We need technology not only for data, but also in the field, not replacing what has already been created by local people, but complementing what is already in place by providing them with the tools they need to move faster and give them value. People - like Brazilian NGOs, for example - are looking for and waiting for these new technological tools.

What's more, the technology must be open and accessible to all. Knowing how and who should use the data, as well as how to share it with local communities, is even more crucial to enabling them to make decisions using this information.

"Developing technology, and more specifically data technology, is important, but using it wisely and making it accessible to the right people is even more crucial." - Liliana Andrea Martinez Sarmiento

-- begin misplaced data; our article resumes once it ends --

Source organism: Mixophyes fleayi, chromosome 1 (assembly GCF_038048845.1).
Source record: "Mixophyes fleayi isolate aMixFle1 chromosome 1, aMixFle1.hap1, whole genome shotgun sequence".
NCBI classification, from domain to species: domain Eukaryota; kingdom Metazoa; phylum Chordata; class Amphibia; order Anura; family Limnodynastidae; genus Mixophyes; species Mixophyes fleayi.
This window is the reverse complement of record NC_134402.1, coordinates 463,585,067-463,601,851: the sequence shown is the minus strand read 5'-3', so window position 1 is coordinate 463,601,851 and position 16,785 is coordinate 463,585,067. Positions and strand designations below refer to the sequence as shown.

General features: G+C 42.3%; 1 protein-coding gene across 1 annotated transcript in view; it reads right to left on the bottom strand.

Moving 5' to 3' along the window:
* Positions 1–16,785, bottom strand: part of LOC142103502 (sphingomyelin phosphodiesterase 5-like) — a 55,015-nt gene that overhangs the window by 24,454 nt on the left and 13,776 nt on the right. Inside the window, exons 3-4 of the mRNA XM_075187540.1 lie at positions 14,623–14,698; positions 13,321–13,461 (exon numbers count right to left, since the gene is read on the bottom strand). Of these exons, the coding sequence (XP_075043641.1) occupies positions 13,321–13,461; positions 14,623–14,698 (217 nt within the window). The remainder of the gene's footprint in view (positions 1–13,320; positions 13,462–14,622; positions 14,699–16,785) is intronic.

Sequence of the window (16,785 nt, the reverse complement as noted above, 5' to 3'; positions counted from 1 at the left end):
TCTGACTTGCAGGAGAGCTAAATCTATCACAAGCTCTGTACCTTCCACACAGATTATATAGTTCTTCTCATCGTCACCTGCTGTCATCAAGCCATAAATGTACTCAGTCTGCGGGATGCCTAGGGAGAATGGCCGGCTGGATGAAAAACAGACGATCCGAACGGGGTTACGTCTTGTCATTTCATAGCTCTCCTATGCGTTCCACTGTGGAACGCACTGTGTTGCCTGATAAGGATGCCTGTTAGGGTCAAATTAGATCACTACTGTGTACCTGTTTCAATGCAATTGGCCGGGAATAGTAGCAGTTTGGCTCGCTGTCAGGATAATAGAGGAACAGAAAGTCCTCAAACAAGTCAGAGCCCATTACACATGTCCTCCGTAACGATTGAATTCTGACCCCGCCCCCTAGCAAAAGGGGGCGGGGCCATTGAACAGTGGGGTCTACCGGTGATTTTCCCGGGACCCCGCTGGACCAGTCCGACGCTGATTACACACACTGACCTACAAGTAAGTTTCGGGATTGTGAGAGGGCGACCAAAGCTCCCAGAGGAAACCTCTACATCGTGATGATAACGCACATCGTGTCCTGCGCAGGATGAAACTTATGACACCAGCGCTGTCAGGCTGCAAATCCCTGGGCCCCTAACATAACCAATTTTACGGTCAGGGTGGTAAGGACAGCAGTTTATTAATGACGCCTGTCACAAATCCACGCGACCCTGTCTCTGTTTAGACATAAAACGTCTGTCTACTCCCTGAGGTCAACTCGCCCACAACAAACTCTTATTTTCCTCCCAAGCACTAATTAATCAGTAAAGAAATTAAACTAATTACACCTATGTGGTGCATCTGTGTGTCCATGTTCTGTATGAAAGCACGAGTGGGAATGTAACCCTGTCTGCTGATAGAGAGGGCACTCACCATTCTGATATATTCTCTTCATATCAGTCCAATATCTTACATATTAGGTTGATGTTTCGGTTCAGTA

The example of a Materials Review Board (MRB) system that was being developed for the United Nations REDD+ Program in Honduras reveals just how vital it is for everyone to have access to data technology. In discussing solution options with communities and trying to identify areas of high biodiversity concentration, the issue of fishing emerged as a fundamental resource for the local population, both economically and for survival. Monitoring the area became beneficial not only for the project, but also for the daily lives of local people, providing them with information on the fish population.

"Another major challenge is to create people-centric benefit distribution mechanisms, an issue that technology could help solve in the future." - Felipe Faria

In order to develop, local populations need to be brought into the equation by adopting nature-based solutions on a larger scale, hence the need to listen to the needs of local populations.